The European Union’s new ambassador to Japan denied speculation the EU may remove its arms export ban against China in the near future, and that even if that were to happen, the bloc wouldn’t automatically begin selling weapons to Beijing.
During a recent interview with The Japan Times, Hans Dietmar Schweisgut pointed out that the question of the ban itself is separate from whether the EU will actually begin exporting arms to Beijing.
“At the moment there are no plans at all to lift the arms embargo, but I think sometimes we see a confusion of two separate issues,” he said. “One is the question of whether the European Union should sell arms to China and the other one is an arms embargo which is a political declaration dating back to 1989.”
According to the EUobserver, an online newspaper, Catherine Ashton, the EU’s high representative for foreign affairs and security policy, recommended in a policy paper in December that the EU drop the ban.
“The current arms embargo is a major impediment for developing stronger EU-China cooperation on foreign policy and security matters,” the EUobserver quoted her paper as saying.
Japan has expressed concern over the possibility of the EU lifting the embargo on China, which has been expanding its defense budget by double digits for at least 21 years.
Meanwhile, the EU ban has been in place for more than two decades. It started in 1989 after the bloody Tiananmen Square democracy movement crackdown on thousands of protesters by the Chinese government.
“Even if this (arms ban) were lifted, it would be more of a symbolic act and it would not mean that the European Union would start exporting arms to China,” Schweisgut said.
A former ambassador of Austria to Japan, Schweisgut is the EU’s first ambassador to Tokyo since the Lisbon Treaty took effect in 2009, which established the Europe External Action Service as the EU’s foreign ministry to strengthen its diplomacy.
He is starting his four-year term at the EU delegation at a time when Tokyo is actively seeking to conclude an economic partnership agreement with the bloc.
Prime Minister Naoto Kan and his Cabinet have made it a key policy to pursue free-trade accords with various countries and regions, including the EU. Japan is desperate not to fall too far behind South Korea, which has been very active on the FTA front, including signing a deal with the EU in October.
The annual Japan-EU summit is expected to take place sometime in the first half of this year and Kan is hoping to officially begin negotiations.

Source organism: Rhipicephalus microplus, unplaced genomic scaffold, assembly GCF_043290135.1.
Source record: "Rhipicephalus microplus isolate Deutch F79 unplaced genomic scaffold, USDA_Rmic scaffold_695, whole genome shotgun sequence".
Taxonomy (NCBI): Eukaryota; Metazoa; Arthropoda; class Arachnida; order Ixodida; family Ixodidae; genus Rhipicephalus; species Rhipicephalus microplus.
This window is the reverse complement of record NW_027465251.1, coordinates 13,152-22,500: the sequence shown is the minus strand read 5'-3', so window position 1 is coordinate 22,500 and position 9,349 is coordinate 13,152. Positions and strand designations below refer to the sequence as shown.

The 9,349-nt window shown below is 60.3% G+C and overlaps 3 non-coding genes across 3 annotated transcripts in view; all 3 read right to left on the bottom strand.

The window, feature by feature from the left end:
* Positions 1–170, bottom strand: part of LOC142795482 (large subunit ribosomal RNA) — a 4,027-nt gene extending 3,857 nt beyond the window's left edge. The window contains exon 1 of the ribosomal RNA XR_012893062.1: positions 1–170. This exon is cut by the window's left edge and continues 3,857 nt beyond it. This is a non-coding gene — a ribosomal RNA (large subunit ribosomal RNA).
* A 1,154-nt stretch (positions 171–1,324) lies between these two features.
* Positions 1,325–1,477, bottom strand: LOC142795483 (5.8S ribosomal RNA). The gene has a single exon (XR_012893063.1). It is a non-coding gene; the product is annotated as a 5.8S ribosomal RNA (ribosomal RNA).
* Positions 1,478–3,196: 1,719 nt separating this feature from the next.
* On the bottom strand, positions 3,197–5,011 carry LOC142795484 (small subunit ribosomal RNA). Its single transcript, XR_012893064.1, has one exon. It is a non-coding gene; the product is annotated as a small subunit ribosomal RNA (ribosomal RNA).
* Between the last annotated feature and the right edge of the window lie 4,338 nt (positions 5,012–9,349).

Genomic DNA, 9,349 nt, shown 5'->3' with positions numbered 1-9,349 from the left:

But the new ambassador said there is “reluctance” on the EU side.
“I would say at the moment . . . yes, there is reluctance (among EU member states) because the feeling is that it would be very difficult to establish . . . (a) balanced outcome,” Schweisgut said.
According to Schweisgut, there is a “fairly long list” of pending issues standing in the way, mainly focusing on nontariff barriers. One example, he said, is the extremely small share of Japanese government procurement doled out to foreign companies.
According to the data compiled by the Cabinet Secretariat, the percentage of procurement by foreign companies was 3 percent in 2008, down from the 3.7 percent in 2007.
“I think the European industry and also European member states and other actors just need to be convinced that we have an outlook on how to address those open issues from government procurement where we feel that European companies don’t have fair access to exports of beef or to very concrete issues in the area of standards and regulations,” Schweisgut said.
He expressed hope that the EU and Japan will be able to cooperate on a comprehensive level, not only focusing on a bilateral FTA but also in more general areas ranging from political cooperation to global challenges. Japan and the EU have worked together on reconstruction in Afghanistan, nuclear nonproliferation, climate change, and antipiracy measures off Somalia.
But Schweisgut pointed out that the two sides clash on a major human rights issue — capital punishment.
“There is one issue where views differ between the European Union and Japan and that’s the death penalty,” Schweisgut said. “This is an issue where the European Union has taken a very firm stand.”
All 27 EU member states have abolished the death sentence in principle. It has been urging countries like Japan and the U.S. to end the system.
Japan, on the other hand, has argued that the death penalty deters crime and that a majority of its people are in support of the punishment. However, under the leadership of the Democratic Party of Japan, a study panel set up within the Justice Ministry has been discussing the issue since last summer.
“We don’t believe that politics should be governed by emotions and there also has to be political leadership,” Schweisgut said. “It’s a discussion which, of course, in a developed democracy like Japan is going on and has been going on, and all I can say is that we hope that this discussion will finally come to a result which we would like to see.”